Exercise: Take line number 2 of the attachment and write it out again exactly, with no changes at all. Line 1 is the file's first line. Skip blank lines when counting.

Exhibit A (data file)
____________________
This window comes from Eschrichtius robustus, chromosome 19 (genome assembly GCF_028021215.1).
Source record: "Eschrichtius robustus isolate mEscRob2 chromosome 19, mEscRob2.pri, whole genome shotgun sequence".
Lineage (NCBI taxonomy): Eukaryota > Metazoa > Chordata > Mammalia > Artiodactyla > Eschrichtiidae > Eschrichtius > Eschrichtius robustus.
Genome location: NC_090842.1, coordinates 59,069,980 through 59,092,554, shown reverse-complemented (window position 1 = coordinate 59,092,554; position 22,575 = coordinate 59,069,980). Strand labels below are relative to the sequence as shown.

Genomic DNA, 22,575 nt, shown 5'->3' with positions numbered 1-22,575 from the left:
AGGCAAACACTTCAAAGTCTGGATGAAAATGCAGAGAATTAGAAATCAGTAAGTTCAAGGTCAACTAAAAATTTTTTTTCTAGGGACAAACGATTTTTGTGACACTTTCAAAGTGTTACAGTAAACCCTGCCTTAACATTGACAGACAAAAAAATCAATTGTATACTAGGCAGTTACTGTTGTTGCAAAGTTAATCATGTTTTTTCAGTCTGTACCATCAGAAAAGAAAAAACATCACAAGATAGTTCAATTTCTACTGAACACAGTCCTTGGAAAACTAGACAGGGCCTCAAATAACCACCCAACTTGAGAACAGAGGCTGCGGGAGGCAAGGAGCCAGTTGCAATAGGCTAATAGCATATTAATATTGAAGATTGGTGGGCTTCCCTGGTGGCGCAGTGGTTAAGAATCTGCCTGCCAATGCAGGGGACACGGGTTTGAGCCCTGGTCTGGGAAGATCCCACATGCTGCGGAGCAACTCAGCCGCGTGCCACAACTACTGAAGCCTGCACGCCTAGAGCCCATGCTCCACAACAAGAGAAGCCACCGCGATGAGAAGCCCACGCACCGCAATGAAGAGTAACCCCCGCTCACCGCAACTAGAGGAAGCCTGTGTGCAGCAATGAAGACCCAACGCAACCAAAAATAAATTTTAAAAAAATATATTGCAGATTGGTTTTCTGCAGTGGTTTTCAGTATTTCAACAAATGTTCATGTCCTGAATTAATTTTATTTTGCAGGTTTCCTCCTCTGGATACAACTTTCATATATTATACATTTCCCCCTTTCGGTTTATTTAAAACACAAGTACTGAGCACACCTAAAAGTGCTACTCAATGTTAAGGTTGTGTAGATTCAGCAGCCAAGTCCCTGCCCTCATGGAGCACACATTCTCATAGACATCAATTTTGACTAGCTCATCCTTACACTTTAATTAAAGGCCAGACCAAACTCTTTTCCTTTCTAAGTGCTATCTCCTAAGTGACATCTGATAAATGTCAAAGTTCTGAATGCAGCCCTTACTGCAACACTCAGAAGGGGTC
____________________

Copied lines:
Source record: "Eschrichtius robustus isolate mEscRob2 chromosome 19, mEscRob2.pri, whole genome shotgun sequence".